No Need to Reduce Video Streaming Quality, Say Experts and ISPs

Date: 23 Mar 2020

Written by: Rasmus Larsen

There is no need to reduce video streaming quality, experts and internet service providers say after Amazon, Disney+, Netflix and YouTube have responded to a request from EU.

Amazon, Disney+, Netflix & YouTube:

Netflix was the first streaming service to reduce its bitrate for 4K HDR, HD and SD video streams while YouTube has made SD the default option (the user can still manually select higher quality) after European Commissioner Thierry Breton urged streaming services in Europe to “switch to standard definition when HD is not necessary” due to the coronavirus situation. Over the weekend, Amazon confirmed that it too will reduce its bitrate. Disney+ will deliver reduced bitrates in Europe for 30 days after launching in parts of Europe tomorrow. There are reports that Apple TV+ has also drastically reduced its streaming quality but the company has yet to comment on the matter. At this time, FlatpanelsHD is not seeing any impact to Apple TV+ streaming quality in Europe.

MORE THAN ENOUGH CAPACITY:

Is it really necessary? Not at all, a leading internet expert told Decrypt after EU urged streaming services to act. – “That just tells me they don’t understand how the Internet works,” David Clark, senior research scientist at MIT, told Decrypt. Clark has been leading the development of the internet since the mid-1970s, according to his biography. He argues that it is a myth that the internet can reach a peak. For example, a corner of the internet in a local area may be experiencing congestion but “it is not a systemic failure“.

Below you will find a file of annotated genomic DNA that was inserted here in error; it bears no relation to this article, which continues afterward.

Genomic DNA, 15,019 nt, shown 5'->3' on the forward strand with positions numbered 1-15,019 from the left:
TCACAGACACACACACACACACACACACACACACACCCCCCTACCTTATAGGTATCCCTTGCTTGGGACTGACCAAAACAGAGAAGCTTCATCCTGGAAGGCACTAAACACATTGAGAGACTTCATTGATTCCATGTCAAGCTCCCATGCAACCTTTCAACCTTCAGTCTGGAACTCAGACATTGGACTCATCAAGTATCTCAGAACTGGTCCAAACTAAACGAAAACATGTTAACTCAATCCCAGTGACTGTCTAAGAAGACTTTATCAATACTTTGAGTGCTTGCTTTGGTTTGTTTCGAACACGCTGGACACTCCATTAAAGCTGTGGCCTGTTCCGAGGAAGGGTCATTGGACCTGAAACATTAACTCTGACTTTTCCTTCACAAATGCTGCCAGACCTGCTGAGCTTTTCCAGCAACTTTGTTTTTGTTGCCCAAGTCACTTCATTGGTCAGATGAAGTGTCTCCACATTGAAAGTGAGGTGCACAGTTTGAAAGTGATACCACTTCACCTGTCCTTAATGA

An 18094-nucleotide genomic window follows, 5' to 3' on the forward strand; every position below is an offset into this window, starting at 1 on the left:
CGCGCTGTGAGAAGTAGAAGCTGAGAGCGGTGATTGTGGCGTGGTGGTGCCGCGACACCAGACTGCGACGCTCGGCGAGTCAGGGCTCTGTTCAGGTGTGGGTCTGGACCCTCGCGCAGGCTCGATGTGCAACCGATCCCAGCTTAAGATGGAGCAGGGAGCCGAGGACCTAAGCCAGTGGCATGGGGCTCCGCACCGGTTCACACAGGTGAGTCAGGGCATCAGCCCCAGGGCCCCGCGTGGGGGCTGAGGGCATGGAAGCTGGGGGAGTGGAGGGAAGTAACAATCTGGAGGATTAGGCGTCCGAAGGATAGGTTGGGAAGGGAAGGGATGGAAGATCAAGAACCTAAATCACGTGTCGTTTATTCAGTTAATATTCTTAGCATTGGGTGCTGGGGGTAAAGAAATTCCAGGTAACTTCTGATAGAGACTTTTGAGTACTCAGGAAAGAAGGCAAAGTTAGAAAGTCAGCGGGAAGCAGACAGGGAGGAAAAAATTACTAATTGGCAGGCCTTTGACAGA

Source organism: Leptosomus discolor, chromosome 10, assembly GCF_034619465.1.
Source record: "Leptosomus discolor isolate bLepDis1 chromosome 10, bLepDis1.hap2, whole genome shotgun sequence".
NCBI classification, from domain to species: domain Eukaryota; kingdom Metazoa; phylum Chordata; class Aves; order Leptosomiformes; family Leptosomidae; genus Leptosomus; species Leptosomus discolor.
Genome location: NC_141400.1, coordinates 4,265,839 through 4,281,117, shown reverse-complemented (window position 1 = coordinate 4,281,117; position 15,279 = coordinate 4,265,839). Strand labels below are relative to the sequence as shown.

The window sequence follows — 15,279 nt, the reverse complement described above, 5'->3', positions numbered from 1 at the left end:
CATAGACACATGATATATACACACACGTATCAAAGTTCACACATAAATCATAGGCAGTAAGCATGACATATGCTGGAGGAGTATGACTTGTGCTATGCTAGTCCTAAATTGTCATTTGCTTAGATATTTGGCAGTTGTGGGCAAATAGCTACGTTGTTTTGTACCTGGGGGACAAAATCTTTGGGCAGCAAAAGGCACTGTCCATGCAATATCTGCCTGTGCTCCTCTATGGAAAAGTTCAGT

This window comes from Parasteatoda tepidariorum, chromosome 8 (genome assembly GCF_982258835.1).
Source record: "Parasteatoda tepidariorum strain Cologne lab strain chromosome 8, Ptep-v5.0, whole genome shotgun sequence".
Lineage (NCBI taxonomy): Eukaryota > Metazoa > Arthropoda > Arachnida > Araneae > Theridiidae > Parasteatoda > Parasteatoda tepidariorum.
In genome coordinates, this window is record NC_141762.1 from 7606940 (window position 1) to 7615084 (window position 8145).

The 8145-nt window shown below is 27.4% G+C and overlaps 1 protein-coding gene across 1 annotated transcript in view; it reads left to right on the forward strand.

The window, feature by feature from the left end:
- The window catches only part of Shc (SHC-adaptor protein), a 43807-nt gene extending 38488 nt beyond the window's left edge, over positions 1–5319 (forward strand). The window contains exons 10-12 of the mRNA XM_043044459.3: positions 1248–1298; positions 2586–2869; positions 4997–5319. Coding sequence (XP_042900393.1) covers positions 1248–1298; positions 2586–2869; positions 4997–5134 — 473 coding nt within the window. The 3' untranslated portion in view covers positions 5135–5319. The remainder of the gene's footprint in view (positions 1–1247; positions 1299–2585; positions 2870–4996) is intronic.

Netflix and others are already automatically scaling down video quality in case of any congestion. – “It already does that automatically. You don’t have to tell them to. It just does it,” Clark added. His sentiment is being echoed by ISPs (internet service providers) in the UK, Nordics, and elsewhere.

We have more than enough capacity in our UK broadband network to handle mass-scale homeworking,” Howard Watson, CTO of BT in the UK, told BBC. “Even if the same heavy data traffic that we see each evening were to run throughout the daytime, there is still enough capacity for work applications to run simultaneously.”

We will NOT run out of bandwidth. Our broadband network is built for many times the data consumption that is being seen now,” Thomas Woldiderich, Branch Manager for telecommunications policy at the Danish Energy Association, wrote in response to the news.

Netflix’s action is most of all symbolism. The EU already has rules in place to deal with any potential pressure on networks.

Source: Decrypt, BBC, Danish Energy Association

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